Quit insulting those Canucks to the North — they’re probably in better shape than you.
A new study reveals that Canadians are the most inquisitive about health and fitness — surpassing Americans, Australians and Brits, plus six other nations evaluated. The Russians, by contrast, are the least engaged, at least when it comes to seeking out information online and through mobile apps.
Opera Mediaworks examined mobile advertising and consumer use of health and fitness sites and applications in a study released to coincide with the annual advertising industry awards show: Cannes Lions. This year’s festival, which starts June 15, will have a special focus on health.
The results were based on an analysis of a half-billion visits to more than 400 sites and applications focused on health and fitness, as well as surveys of more than 2,000 people.
Opera Mediaworks unearthed some troubling findings. For example, people in countries with the poorest access to medical care were the least likely to seek out health care information online. Those regions with the greatest number of doctors per capita were the most avid consumers of online health information.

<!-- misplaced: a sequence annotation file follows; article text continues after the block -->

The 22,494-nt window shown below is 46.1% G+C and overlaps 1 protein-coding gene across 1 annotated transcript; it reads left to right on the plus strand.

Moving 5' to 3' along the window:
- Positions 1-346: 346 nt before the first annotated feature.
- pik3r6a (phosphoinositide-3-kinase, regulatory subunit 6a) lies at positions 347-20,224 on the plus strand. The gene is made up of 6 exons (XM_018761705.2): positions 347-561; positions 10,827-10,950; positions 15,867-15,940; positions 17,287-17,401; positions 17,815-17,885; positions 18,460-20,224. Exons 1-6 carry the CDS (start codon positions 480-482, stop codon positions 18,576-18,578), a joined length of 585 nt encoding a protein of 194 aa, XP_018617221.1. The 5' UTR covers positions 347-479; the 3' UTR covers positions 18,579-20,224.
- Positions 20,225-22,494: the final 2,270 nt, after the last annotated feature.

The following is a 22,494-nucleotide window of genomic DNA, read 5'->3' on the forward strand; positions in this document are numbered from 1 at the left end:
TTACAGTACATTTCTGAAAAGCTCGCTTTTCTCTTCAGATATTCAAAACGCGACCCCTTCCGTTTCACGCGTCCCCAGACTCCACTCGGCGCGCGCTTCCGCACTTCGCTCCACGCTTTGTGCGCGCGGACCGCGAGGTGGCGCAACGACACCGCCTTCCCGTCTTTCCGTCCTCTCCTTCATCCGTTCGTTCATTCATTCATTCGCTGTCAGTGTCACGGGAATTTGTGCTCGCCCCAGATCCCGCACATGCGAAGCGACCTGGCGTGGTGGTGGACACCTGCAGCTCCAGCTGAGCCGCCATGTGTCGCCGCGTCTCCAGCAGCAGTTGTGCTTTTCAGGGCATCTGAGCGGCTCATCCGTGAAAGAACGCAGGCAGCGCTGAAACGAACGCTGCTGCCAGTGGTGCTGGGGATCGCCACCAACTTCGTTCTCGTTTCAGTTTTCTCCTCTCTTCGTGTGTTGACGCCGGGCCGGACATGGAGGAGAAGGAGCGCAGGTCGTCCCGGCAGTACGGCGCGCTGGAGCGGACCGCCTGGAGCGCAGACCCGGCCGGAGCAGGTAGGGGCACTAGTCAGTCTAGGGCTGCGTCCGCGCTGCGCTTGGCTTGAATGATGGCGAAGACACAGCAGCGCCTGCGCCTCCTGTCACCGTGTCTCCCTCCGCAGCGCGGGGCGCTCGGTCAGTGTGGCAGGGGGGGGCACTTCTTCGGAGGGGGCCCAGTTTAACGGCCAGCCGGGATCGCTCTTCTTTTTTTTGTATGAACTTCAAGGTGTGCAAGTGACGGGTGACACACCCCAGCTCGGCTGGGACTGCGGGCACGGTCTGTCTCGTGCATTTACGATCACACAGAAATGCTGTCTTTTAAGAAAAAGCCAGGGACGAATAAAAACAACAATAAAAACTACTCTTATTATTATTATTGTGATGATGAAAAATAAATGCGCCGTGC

“This points up this huge opportunity: Why aren’t there more people pushing those types of applications where getting to a doctor is very difficult,” said Larry Moores, Opera Mediaworks’ vice president of reporting and analytics.
People tend to seek out health and fitness information at different times of the day, consulting Men’s Health or RunKeeper in the afternoon or evening while seeking out health information (on WebMD, for instance) in the early afternoon.
The survey of smartphone users in the U.S. revealed that more than half use their mobile device to learn about diet, exercise or other health or wellness topics (though fewer than a quarter could be considered regular weekly users).
Health and fitness consumers are distinctly different — fitness buffs seek out entertainment and productivity apps when they’re not looking for information about exercise or weight control, while health consumers turn their attention to social media or news sites when they’re not investigating medical issues.
The fitness-conscious consumer tends to carry a smartphone most often while exercising (primarily to listen to music). Only a handful of people use fitness trackers such as a Jawbone Up, Fitbit or FuelBand — only about 3.6 percent of men and 1.7 percent of women.
Men aged 25 to 34 show the strongest affinity for accessing health and fitness applications on their mobile devices. Women in this age group are avid viewers of movies and TV shows.
This article originally appeared on Recode.net.